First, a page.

If you are buying or selling a house now there’s a good chance you’ll be part of a chain.
Do you understand what this means? Or how frustrating it can be?
Let me explain.
Let’s say you are a first time buyer and you come across the perfect property. You get your finance approval, succeed in the bidding war, and secure the property by paying a booking deposit to the auctioneer.
Once the contract is issued to your solicitor, and you’ve received your loan offer and had a structural survey carried out, you are anxious to see things progress to completion and handover of the keys.
Then you discover the effects of being in a chain.
Because once you sign the contracts things appear to grind to a halt.
You ring your solicitor every day asking for “any news?”, but the answer is always the same: “afraid not”.
You’ve no idea why. But soon you discover the reason: you’re in a chain!
This means that the people you are buying from-let’s call them Harry and Jenny-are themselves buying another property. And until they have secured the other property, Harry and Jenny will not return signed contracts to your solicitor.
Because if they do, they will be legally committed to selling their home to you. And if their proposed new purchase falls through they will be homeless.
Harry and Jenny are trying to buy a 4 bed house in Mullingar, ideal for their growing family of 4 kids.
So, Harry and Jenny will not return signed contracts to your solicitor until their solicitor receives signed contracts from the solicitor acting for Mick and Geraldine, the owners of the 4 bed in Mullingar.
Mick and Geraldine, too, are moving on. Their family has grown up and moved away and the big property they live in in Mullingar is too big for them, Mick is fed up cutting a quarter acre of lawn every weekend, and they want to move into something smaller and more manageable.
Mick and Geraldine are trying to buy a 2 bed apartment in Islandbridge. But the developer of the islandbridge development went into receivership when the stuff hit the fan after the economy collapsed in 2007/2008, and the receiver is still working his way through the developer’s assets.
The receiver will need the written approval from the lending institution that appointed him, so Mick and Geraldine will be waiting on contracts to issue, with the appropriate approval, and become binding before they can sign the contracts for the sale of their property to Harry and Jenny.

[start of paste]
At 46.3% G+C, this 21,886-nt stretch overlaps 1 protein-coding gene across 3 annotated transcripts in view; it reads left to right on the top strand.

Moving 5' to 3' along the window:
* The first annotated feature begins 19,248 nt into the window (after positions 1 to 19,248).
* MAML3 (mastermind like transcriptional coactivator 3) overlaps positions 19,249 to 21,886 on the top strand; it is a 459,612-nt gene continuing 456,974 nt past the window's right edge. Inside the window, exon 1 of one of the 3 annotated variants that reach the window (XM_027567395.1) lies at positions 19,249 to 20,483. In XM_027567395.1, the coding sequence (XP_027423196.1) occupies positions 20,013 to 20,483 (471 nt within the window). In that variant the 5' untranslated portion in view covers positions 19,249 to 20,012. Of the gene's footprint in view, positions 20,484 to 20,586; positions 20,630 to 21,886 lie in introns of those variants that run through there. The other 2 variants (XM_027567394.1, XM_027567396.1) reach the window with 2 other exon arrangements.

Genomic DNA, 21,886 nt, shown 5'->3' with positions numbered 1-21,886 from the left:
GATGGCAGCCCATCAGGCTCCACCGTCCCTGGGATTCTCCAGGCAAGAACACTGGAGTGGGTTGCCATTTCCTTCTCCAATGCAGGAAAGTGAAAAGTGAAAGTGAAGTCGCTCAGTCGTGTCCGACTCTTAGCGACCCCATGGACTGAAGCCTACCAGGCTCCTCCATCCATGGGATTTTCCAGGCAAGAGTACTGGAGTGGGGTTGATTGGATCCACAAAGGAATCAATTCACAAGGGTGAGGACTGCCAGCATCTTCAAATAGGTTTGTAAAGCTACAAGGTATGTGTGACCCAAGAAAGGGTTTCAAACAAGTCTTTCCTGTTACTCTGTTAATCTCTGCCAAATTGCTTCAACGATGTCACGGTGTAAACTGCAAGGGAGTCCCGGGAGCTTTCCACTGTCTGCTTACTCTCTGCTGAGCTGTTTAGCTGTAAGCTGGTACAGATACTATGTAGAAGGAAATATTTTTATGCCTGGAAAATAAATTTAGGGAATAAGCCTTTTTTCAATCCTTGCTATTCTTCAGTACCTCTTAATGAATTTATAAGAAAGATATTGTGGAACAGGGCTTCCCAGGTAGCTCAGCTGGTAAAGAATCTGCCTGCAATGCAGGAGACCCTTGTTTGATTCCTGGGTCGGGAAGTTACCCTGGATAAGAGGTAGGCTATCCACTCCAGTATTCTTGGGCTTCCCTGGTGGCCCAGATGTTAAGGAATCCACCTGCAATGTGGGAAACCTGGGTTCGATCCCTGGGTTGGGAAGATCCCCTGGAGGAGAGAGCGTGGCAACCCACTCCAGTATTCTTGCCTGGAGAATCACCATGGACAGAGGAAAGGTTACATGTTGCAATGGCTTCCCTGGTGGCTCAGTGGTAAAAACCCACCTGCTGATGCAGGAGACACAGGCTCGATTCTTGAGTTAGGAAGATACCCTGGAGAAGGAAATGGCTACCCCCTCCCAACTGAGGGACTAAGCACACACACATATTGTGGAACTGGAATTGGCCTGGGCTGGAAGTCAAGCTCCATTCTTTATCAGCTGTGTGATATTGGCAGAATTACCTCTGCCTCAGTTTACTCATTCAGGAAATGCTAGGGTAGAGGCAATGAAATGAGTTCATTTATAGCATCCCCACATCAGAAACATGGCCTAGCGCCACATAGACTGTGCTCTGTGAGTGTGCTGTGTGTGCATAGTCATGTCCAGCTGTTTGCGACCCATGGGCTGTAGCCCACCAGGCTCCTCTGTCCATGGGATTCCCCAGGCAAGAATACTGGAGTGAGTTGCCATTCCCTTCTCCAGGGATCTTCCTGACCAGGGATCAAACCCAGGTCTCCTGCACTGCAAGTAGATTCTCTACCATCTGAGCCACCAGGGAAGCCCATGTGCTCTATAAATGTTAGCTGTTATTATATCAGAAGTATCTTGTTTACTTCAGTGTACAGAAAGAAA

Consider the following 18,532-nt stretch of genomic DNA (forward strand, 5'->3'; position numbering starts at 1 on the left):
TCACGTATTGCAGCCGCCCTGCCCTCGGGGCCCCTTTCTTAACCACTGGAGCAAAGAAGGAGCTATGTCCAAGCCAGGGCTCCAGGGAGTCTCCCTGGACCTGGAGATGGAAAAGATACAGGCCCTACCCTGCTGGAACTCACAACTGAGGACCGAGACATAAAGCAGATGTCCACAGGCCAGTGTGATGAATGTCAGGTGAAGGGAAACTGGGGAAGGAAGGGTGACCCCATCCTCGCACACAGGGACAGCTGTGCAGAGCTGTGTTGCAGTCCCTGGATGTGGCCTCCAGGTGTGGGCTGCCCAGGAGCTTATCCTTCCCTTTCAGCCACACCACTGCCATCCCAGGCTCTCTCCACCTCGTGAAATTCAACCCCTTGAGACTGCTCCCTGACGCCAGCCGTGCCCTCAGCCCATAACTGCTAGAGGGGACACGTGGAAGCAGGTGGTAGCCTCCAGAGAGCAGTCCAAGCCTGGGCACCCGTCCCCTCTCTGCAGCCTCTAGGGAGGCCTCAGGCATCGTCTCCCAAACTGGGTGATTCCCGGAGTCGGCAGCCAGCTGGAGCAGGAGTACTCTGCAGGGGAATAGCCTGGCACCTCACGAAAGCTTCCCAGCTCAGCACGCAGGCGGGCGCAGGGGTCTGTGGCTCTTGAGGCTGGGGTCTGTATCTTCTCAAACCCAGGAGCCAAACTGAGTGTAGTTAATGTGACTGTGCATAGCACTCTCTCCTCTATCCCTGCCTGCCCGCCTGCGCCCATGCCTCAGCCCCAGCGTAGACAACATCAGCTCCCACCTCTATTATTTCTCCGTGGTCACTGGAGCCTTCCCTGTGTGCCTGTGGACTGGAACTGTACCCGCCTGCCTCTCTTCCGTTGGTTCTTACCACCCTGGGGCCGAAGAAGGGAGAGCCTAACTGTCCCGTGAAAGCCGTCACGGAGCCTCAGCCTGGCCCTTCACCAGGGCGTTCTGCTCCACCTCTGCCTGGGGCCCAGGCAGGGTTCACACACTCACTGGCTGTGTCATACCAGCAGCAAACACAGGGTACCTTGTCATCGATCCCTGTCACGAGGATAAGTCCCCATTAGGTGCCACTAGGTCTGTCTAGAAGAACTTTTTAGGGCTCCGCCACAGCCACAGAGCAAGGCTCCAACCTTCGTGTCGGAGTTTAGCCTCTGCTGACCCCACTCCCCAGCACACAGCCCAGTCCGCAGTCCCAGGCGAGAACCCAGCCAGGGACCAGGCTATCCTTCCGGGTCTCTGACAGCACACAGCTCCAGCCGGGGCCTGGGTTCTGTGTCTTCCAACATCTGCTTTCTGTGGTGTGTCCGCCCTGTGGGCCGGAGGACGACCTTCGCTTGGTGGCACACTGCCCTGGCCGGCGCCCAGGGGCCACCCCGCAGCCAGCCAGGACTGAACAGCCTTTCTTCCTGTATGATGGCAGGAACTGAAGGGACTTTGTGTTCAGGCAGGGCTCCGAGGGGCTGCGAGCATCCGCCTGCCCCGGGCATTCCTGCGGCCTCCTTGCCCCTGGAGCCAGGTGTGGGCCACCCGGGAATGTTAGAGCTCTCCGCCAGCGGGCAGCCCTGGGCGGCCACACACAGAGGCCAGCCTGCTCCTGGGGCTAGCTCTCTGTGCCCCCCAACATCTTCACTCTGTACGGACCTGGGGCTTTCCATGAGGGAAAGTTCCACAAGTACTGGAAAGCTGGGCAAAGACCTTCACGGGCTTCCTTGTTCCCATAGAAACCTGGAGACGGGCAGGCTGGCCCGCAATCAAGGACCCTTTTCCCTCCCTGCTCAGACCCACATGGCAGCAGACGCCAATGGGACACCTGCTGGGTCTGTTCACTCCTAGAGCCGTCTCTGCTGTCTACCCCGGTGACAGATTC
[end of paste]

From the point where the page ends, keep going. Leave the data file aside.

And until that happens, Harry and Jenny’s solicitor cannot return contracts to your solicitor.
This is a basic property chain, and they are becoming more evident in Ireland in 2017 with the increased levels of activity in the property market. The drying up of property supply also means that the chain is probably more likely to be encountered because there is nowhere for vendors to rent for 6-12 months. Therefore, unless and until they have secured a suitable property, they are not inclined to move.
Like any chain it is only as strong as the weakest link. For example, if the receiver is unable to get the letter of approval from his lender to sell the Islandbridge property, Mick and Geraldine will be staying put for the moment.
Obviously this means that Harry and Jenny won’t be going anywhere, they will be staying where they are, and you will not see a signed, binding contract from them anytime soon.
None of what I have written about above deals with the actual problems that can arise when it comes to completion day.
You as purchaser will need to ensure that your solicitor has the funds to complete the transaction. But the vendors of the property you are buying, Harry and Jenny, will need your money to complete their purchase from Mick and Geraldine.
And Mick and Geraldine will need Harry and Jenny’s money to purchase from the receiver of the bust developer.
Throw in the desire of one or more parties to vacate their old house and move to their new house on the same day and it is easy to see how taut and fraught the chain can become.
Being part of a property chain like this can be extremely frustrating and stressful.
At the outset you should make enquiries early in your negotiations because you can avoid it if you discover the vendors of the property you are buying from are themselves dependent on securing a property now, and their sale to you depends on that.
Unfortunately I have seen a few situations where it is only after a purchaser signs a contract in good faith that they are then told that they are in a chain.
It’s a bit late finding out then, quite frankly, and strikes me as a little unfair.